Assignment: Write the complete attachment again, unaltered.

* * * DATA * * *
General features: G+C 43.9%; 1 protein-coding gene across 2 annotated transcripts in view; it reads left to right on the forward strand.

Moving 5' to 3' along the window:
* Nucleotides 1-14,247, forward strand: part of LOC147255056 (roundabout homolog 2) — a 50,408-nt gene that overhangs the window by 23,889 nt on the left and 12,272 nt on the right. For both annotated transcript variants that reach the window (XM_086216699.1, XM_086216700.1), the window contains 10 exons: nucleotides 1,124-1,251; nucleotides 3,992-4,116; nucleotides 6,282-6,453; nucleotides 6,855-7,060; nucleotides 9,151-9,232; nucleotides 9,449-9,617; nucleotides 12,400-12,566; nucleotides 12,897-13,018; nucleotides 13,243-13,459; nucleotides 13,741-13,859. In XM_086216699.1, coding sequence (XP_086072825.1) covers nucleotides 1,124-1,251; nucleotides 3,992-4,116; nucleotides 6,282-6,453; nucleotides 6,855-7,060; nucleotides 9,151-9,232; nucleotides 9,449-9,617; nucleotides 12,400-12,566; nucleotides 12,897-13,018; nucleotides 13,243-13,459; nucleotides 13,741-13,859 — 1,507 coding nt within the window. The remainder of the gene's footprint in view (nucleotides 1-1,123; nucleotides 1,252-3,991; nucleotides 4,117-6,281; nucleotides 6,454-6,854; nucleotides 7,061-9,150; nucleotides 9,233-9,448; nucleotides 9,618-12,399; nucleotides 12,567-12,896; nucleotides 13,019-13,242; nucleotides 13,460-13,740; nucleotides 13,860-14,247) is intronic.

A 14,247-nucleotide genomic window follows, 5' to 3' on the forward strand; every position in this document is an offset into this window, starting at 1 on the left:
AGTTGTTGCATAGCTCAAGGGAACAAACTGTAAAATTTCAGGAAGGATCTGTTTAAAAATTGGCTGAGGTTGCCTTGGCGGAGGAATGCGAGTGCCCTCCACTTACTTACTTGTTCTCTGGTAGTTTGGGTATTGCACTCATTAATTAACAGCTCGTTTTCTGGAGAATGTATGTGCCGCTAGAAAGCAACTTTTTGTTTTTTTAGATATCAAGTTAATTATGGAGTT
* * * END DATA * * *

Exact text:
General features: G+C 43.9%; 1 protein-coding gene across 2 annotated transcripts in view; it reads left to right on the forward strand.

Moving 5' to 3' along the window:
* Nucleotides 1-14,247, forward strand: part of LOC147255056 (roundabout homolog 2) — a 50,408-nt gene that overhangs the window by 23,889 nt on the left and 12,272 nt on the right. For both annotated transcript variants that reach the window (XM_086216699.1, XM_086216700.1), the window contains 10 exons: nucleotides 1,124-1,251; nucleotides 3,992-4,116; nucleotides 6,282-6,453; nucleotides 6,855-7,060; nucleotides 9,151-9,232; nucleotides 9,449-9,617; nucleotides 12,400-12,566; nucleotides 12,897-13,018; nucleotides 13,243-13,459; nucleotides 13,741-13,859. In XM_086216699.1, coding sequence (XP_086072825.1) covers nucleotides 1,124-1,251; nucleotides 3,992-4,116; nucleotides 6,282-6,453; nucleotides 6,855-7,060; nucleotides 9,151-9,232; nucleotides 9,449-9,617; nucleotides 12,400-12,566; nucleotides 12,897-13,018; nucleotides 13,243-13,459; nucleotides 13,741-13,859 — 1,507 coding nt within the window. The remainder of the gene's footprint in view (nucleotides 1-1,123; nucleotides 1,252-3,991; nucleotides 4,117-6,281; nucleotides 6,454-6,854; nucleotides 7,061-9,150; nucleotides 9,233-9,448; nucleotides 9,618-12,399; nucleotides 12,567-12,896; nucleotides 13,019-13,242; nucleotides 13,460-13,740; nucleotides 13,860-14,247) is intronic.

A 14,247-nucleotide genomic window follows, 5' to 3' on the forward strand; every position in this document is an offset into this window, starting at 1 on the left:
AGTTGTTGCATAGCTCAAGGGAACAAACTGTAAAATTTCAGGAAGGATCTGTTTAAAAATTGGCTGAGGTTGCCTTGGCGGAGGAATGCGAGTGCCCTCCACTTACTTACTTGTTCTCTGGTAGTTTGGGTATTGCACTCATTAATTAACAGCTCGTTTTCTGGAGAATGTATGTGCCGCTAGAAAGCAACTTTTTGTTTTTTTAGATATCAAGTTAATTATGGAGTT